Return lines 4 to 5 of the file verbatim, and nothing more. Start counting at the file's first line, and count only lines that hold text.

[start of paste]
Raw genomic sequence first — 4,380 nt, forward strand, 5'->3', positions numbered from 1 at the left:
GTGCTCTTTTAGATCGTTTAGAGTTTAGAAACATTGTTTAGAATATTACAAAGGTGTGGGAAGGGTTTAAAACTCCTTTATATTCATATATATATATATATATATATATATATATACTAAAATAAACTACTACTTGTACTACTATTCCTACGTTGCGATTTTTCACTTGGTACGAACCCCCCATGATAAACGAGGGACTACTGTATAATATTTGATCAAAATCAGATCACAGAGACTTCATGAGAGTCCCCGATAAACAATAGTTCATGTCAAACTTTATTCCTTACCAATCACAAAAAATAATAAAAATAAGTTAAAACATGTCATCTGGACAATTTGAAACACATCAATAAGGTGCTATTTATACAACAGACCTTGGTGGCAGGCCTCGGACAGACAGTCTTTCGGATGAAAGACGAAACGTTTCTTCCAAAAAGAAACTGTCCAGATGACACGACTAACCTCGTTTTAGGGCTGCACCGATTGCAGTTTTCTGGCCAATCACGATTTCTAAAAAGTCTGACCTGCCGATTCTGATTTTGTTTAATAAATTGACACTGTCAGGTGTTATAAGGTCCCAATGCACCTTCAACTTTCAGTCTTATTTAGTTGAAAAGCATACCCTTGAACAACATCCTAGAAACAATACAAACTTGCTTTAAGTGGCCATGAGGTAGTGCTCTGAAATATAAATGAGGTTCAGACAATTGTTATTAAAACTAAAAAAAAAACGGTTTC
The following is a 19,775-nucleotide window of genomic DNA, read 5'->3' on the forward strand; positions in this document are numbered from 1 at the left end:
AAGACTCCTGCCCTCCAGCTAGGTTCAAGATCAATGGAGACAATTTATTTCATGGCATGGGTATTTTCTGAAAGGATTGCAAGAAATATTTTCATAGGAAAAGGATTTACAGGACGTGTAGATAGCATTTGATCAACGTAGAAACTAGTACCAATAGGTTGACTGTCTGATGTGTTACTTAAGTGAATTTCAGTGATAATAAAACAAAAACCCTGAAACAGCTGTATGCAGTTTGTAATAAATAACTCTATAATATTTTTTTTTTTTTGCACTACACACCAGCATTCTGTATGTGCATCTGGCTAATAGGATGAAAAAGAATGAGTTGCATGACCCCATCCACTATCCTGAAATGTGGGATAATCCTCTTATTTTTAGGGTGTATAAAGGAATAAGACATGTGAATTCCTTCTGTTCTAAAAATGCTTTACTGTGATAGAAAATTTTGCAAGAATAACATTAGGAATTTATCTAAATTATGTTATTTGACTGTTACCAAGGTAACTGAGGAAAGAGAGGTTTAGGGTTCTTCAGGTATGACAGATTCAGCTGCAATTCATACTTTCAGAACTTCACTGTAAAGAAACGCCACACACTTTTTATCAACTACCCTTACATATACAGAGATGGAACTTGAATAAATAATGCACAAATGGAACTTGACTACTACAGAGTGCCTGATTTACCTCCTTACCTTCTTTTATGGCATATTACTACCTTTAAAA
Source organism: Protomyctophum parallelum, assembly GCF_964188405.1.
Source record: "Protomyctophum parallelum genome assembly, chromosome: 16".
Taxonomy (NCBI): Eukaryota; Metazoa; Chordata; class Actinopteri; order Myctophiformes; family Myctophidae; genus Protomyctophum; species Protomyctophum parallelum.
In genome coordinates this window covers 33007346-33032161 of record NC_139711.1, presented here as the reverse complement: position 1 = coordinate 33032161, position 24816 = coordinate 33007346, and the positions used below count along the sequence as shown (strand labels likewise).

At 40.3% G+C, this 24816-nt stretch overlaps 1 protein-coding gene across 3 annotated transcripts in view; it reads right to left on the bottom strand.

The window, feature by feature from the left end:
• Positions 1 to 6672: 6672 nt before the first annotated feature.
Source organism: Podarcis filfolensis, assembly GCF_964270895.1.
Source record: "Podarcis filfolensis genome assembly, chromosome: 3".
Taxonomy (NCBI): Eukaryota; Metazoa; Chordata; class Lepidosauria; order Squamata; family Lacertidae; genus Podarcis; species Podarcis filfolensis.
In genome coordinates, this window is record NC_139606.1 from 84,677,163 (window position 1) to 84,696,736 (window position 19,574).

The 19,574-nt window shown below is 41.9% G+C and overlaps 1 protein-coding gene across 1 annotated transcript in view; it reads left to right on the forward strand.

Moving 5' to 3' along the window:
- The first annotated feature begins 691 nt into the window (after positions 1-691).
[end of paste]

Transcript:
AAGACTCCTGCCCTCCAGCTAGGTTCAAGATCAATGGAGACAATTTATTTCATGGCATGGGTATTTTCTGAAAGGATTGCAAGAAATATTTTCATAGGAAAAGGATTTACAGGACGTGTAGATAGCATTTGATCAACGTAGAAACTAGTACCAATAGGTTGACTGTCTGATGTGTTACTTAAGTGAATTTCAGTGATAATAAAACAAAAACCCTGAAACAGCTGTATGCAGTTTGTAATAAATAACTCTATAATATTTTTTTTTTTTTGCACTACACACCAGCATTCTGTATGTGCATCTGGCTAATAGGATGAAAAAGAATGAGTTGCATGACCCCATCCACTATCCTGAAATGTGGGATAATCCTCTTATTTTTAGGGTGTATAAAGGAATAAGACATGTGAATTCCTTCTGTTCTAAAAATGCTTTACTGTGATAGAAAATTTTGCAAGAATAACATTAGGAATTTATCTAAATTATGTTATTTGACTGTTACCAAGGTAACTGAGGAAAGAGAGGTTTAGGGTTCTTCAGGTATGACAGATTCAGCTGCAATTCATACTTTCAGAACTTCACTGTAAAGAAACGCCACACACTTTTTATCAACTACCCTTACATATACAGAGATGGAACTTGAATAAATAATGCACAAATGGAACTTGACTACTACAGAGTGCCTGATTTACCTCCTTACCTTCTTTTATGGCATATTACTACCTTTAAAA
Source organism: Protomyctophum parallelum, assembly GCF_964188405.1.